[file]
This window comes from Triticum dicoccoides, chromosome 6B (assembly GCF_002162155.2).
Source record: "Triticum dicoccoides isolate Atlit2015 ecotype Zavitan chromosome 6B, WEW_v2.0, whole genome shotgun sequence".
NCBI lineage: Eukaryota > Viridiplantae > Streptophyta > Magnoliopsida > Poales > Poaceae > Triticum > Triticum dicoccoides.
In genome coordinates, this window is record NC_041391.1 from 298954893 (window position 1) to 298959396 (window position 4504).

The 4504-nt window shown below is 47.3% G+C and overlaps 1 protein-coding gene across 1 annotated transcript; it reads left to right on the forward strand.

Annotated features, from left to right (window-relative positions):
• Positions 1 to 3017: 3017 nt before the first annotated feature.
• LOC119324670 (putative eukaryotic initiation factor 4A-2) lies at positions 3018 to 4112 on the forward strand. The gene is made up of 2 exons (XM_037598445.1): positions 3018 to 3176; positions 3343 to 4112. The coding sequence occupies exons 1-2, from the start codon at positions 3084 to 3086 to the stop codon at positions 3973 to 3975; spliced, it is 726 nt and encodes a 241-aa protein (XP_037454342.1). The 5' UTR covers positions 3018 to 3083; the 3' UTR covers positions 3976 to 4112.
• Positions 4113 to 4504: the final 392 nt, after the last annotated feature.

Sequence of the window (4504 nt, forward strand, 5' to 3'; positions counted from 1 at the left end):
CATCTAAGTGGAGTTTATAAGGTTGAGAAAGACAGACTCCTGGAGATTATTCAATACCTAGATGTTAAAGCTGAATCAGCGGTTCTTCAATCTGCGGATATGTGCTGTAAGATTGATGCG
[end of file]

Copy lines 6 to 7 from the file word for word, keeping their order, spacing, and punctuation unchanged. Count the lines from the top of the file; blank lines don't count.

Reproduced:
Annotated features, from left to right (window-relative positions):
• Positions 1 to 3017: 3017 nt before the first annotated feature.